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Performance of porous inorganic membranes in non-osmotic desalination

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The supply security of fresh drinking water is decreasing and raising a critical situation for communities worldwide. Inorganic membranes such as alumina and molecular sieve silica have in the past been shown to be highly effective at separating gases and could offer promise as liquid separators due to their high flux and stability. In this work, we develop a range of inorganic membranes with pore size ranging from 0.3 to 500 nm and relate this to separation and transport performance. Best separation results were achieved for the silica membrane pressurised to only 7 bar, exhibiting a flux of around 1.8 kg m-2 h-1 and NaCl rejection of 98% with 3.5 wt% (seawater-like) feed. Potable water from seawater-like feed was achieved from the membrane in a single stage after regeneration. Conditions such as pressure and temperature were also modified showing performance characteristics and diffusion mechanisms. The non-osmotic set-up for inorganic membranes is therefore a viable technology for desalination. © 2007 Elsevier Ltd. All rights reserved.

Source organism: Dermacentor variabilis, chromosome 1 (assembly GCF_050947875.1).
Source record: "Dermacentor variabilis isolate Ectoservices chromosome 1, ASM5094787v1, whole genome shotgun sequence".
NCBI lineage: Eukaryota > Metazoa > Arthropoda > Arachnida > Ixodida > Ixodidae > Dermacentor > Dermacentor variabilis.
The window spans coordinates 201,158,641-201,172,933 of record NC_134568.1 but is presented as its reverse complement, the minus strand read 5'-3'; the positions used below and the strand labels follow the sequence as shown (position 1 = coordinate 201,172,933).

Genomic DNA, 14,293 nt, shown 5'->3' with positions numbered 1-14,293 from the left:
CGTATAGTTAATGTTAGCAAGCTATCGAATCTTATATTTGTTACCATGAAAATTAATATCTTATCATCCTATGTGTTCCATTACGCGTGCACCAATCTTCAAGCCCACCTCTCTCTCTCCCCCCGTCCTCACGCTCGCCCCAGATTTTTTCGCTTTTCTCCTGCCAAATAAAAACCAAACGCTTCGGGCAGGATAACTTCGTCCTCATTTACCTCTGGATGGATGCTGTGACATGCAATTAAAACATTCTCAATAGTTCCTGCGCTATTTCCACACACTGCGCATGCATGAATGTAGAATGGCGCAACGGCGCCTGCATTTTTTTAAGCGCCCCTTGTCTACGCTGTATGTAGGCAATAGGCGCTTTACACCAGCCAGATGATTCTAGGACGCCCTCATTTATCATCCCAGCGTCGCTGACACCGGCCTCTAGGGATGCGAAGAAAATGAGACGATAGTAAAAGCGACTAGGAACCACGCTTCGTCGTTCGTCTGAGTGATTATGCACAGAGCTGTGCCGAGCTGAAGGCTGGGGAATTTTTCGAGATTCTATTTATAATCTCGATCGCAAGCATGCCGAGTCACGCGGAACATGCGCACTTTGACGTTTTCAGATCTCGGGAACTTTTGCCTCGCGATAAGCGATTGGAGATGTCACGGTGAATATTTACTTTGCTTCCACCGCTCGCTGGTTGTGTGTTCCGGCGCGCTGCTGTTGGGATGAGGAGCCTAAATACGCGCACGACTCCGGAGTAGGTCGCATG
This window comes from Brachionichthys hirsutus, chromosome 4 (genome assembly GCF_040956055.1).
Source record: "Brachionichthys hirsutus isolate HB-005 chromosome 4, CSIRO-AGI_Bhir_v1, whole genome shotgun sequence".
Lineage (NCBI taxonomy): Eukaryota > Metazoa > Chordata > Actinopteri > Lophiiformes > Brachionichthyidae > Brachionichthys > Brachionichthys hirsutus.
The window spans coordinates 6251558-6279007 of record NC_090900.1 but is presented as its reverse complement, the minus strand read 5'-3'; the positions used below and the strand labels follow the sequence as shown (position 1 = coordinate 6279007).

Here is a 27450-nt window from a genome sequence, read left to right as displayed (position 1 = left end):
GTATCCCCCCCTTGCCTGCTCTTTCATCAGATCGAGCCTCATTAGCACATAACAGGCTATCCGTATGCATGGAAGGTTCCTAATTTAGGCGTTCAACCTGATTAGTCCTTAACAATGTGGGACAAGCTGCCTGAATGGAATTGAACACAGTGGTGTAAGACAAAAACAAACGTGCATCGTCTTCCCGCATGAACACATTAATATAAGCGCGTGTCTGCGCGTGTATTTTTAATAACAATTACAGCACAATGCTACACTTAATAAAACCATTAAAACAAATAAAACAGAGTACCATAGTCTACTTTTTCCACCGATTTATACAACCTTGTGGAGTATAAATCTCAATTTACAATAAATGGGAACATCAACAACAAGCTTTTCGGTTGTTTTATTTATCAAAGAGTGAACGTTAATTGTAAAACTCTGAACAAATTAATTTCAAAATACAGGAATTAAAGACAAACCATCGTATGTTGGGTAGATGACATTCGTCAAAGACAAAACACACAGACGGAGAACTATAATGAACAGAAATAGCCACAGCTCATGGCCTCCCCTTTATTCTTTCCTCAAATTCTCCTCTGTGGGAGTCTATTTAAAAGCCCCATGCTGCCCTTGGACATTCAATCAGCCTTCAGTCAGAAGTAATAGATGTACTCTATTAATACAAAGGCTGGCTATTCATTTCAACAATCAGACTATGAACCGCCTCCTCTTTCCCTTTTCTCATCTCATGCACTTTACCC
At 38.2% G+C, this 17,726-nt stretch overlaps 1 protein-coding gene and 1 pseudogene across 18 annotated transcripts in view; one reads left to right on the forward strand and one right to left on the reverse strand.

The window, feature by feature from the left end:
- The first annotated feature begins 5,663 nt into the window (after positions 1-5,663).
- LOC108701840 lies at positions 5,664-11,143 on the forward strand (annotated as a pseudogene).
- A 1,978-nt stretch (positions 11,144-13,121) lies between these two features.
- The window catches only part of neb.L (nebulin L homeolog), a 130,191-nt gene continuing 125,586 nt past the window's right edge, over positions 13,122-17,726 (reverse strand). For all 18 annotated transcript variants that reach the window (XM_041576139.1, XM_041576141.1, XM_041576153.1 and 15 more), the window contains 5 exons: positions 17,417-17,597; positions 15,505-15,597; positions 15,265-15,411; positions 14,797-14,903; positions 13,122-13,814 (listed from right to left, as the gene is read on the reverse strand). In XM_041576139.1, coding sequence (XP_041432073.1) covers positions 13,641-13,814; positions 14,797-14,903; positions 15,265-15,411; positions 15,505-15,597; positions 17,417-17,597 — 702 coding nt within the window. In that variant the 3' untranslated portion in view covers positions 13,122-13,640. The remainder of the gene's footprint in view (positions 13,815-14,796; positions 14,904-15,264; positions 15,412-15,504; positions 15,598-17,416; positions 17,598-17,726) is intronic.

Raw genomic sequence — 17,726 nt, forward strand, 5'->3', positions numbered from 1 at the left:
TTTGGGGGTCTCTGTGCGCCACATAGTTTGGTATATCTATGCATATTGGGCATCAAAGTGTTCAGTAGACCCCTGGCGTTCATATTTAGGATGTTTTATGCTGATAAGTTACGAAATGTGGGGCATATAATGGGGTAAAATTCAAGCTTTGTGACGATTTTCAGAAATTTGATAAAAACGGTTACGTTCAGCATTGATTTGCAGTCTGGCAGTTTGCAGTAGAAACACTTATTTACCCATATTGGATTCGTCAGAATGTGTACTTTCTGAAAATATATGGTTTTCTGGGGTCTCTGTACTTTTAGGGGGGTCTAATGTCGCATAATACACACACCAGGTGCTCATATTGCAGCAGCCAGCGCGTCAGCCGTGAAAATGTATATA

Duke, M. C., Mee, S., & da Costa, J. C. D. (2007). Performance of porous inorganic membranes in non-osmotic desalination. Water Research, 41(17), 3998–4004.

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